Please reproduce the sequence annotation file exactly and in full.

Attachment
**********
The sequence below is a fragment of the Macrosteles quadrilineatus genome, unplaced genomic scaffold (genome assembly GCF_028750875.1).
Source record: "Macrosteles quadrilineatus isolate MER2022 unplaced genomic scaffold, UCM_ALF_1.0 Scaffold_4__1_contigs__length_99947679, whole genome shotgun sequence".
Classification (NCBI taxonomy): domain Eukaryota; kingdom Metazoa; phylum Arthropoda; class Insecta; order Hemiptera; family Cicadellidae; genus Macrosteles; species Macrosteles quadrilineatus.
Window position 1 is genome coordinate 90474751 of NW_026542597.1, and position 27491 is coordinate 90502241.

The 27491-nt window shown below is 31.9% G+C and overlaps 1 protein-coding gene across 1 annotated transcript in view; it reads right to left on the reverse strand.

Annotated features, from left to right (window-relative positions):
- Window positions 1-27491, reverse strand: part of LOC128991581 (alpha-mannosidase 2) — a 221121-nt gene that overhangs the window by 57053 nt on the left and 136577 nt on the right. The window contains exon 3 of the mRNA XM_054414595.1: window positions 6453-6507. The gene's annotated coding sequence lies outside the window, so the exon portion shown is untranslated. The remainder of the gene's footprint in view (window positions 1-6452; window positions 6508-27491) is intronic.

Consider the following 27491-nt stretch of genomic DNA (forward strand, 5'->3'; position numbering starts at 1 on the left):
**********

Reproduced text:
The sequence below is a fragment of the Macrosteles quadrilineatus genome, unplaced genomic scaffold (genome assembly GCF_028750875.1).
Source record: "Macrosteles quadrilineatus isolate MER2022 unplaced genomic scaffold, UCM_ALF_1.0 Scaffold_4__1_contigs__length_99947679, whole genome shotgun sequence".
Classification (NCBI taxonomy): domain Eukaryota; kingdom Metazoa; phylum Arthropoda; class Insecta; order Hemiptera; family Cicadellidae; genus Macrosteles; species Macrosteles quadrilineatus.
Window position 1 is genome coordinate 90474751 of NW_026542597.1, and position 27491 is coordinate 90502241.

The 27491-nt window shown below is 31.9% G+C and overlaps 1 protein-coding gene across 1 annotated transcript in view; it reads right to left on the reverse strand.

Annotated features, from left to right (window-relative positions):
- Window positions 1-27491, reverse strand: part of LOC128991581 (alpha-mannosidase 2) — a 221121-nt gene that overhangs the window by 57053 nt on the left and 136577 nt on the right. The window contains exon 3 of the mRNA XM_054414595.1: window positions 6453-6507. The gene's annotated coding sequence lies outside the window, so the exon portion shown is untranslated. The remainder of the gene's footprint in view (window positions 1-6452; window positions 6508-27491) is intronic.

Consider the following 27491-nt stretch of genomic DNA (forward strand, 5'->3'; position numbering starts at 1 on the left):